Connecticut Institute for Primary Care Innovation: Fighting the Physician Shortage

The looming physician shortage facing the nation has been troubling many hospitals and health systems across the country. Many organizations are improving their physician recruitment tactics in order to attract more physicians in a competitive market, and others are increasing residency slots in order to produce more future physicians.

Saint Francis Hospital in Hartford, Conn., decided to take a different approach. Saint Francis teamed up with the University of Connecticut School of Medicine to create the Connecticut Institute for Primary Care Innovation, which aims to improve primary care education and increase the retention of primary care providers, among other goals. New dedicated space for the CIPCI opened in November.

"The physician shortage has multiple drivers," says Crystal Clark, MD, the director of the CIPCI. A lot of the changes happening due to healthcare reform, such as coordinating care and leading care teams, fall on the backs of primary care providers. These are tasks that many primary care physicians have not been responsible for in the past. The addition of these tasks, on top of their current workload and the fact that primary care physicians traditionally make less than specialists, has made primary care unattractive to many physicians.

There also seems to be a stigma surrounding medical students who choose primary care over a specialty. "Sometimes really good medical students want to go into primary care but hear things like, 'you're too smart and talented for that.' And that's the wrong message," says Gregory Makoul, PhD, senior vice president for innovation and chief academic officer of Saint Francis and professor of medicine at the UConn School of Medicine.

"All of these things have led to challenges of getting people into primary care and staying in," says Dr. Clark. "We believe the institute can attack a lot of those drivers on multiple fronts."

The institute leads research on how to improve primary care training and helps practicing primary care physicians keep pace with healthcare changes.

Simulating care to improve efficiency

Utilizing a new simulation studio is one way the CIPCI hopes to make primary care more efficient. "It's a giant open space that can be turned from one thing to another very easily," explains Dr. Makoul.

The space can be set up to look like any specific primary care office suite so physicians from the area can examine their office's work flow and efficiency.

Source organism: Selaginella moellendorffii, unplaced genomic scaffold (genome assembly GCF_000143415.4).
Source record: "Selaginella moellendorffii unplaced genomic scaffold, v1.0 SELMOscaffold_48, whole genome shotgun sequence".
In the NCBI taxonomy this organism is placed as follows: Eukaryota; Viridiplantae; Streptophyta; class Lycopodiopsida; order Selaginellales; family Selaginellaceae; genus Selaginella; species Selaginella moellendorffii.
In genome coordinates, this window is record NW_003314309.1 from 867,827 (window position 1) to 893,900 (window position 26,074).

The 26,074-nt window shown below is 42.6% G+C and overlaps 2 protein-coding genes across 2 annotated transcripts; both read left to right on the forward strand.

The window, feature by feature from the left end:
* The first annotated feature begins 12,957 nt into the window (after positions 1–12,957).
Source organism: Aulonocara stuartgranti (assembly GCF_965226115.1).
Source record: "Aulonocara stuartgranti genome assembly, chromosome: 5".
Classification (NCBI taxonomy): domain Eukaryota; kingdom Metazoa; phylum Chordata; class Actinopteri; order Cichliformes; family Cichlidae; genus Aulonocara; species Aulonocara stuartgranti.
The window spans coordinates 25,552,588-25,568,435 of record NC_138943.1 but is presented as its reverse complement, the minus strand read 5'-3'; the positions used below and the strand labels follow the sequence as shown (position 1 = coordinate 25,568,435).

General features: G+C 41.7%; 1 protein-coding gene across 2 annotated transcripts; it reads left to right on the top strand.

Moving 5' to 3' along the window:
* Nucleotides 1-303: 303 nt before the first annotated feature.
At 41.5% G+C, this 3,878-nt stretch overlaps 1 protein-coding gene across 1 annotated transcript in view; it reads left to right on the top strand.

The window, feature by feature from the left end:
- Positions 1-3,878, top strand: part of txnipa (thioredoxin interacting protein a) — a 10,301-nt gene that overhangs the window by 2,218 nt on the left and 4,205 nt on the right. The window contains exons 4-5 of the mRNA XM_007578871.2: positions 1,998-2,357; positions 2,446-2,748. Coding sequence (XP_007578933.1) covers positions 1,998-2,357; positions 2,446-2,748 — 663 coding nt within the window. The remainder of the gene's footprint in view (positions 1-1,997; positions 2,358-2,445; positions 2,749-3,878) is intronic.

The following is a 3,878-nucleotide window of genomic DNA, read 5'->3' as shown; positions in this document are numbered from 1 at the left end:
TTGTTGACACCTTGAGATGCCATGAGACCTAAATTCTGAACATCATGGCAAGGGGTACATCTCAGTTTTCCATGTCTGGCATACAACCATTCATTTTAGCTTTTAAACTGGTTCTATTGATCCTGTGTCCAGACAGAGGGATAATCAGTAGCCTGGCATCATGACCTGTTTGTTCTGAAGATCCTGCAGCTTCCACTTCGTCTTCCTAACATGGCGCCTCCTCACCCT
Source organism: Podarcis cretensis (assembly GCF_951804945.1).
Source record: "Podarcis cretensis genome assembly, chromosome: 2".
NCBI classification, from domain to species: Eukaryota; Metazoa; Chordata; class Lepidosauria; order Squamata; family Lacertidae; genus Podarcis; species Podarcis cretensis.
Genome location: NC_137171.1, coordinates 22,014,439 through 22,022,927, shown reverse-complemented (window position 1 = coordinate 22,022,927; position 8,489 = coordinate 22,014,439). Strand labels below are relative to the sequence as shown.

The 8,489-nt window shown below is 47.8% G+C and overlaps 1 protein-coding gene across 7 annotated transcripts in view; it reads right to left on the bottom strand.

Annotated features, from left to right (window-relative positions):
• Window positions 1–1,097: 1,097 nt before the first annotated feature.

"We can put computers in different places and see how that affects work flow," says Dr. Makoul. Primary care physicians can also experiment with where medical assistants sit or what happens at the front desk. "Simulation doesn't interfere with the actual practice environment, so it is safer — and cheaper — to experiment here."

The CIPCI simulation studio is also equipped with state-of-the-art video equipment. "Physicians and teams learn so much from seeing what's going on on the tape," says Dr. Makoul. "That's the key to learning and changing behavior and flow." Watching work flow back on tape is beneficial for physicians much like it is beneficial for athletes who study their game tape.

Improving the efficiency of primary care offices will help with the physician shortage by allowing existing physicians to use their time in the best way possible.

Future impact

If all goes according to plan, the CIPCI will help all primary care physicians, not just physicians in Connecticut, become more efficient. "We are serious about learning and sharing our learning," says Dr. Makoul. "The CIPCI can be a national and international model."

The CIPCI is overseen by a governing board and has built both a local advisory board and a national primary care policy council, which will help guide the institute through future changes in healthcare. "The policy council will help us stay ahead of the curve in terms of where primary care is headed," says Dr. Makoul.

"Our advisory board and council can help us be truly innovative and focus on all of the disciplines," adds Dr. Clark. "We have a body of people that help us keep the direction in front of us and coordinated."

In the future, Dr. Clark hopes that the institute will increase enjoyment for primary care physicians and that it will improve primary care for all people involved in it, even the patients. "That is my hope, and I think centers like this can actually accelerate that to happen. That's a ground game and we have to be…the place to try these things…we have to reignite the spirit of primary care."

Making primary care more enjoyable for physicians will increase primary care retention down the road and make it a more attractive choice for medical students choosing what type of medicine to practice. All of these things will help with the future of the primary care physician shortage.

More Articles on the Physician Shortage:

HCA Adds Residents to Combat Physician Shortage
3 Short-Term Ways Hospitals Can Fight the Physician Shortage
Healthcare Experts, Nurse Advocates Say Nurse Practitioners Could Help Ease Physician Shortage

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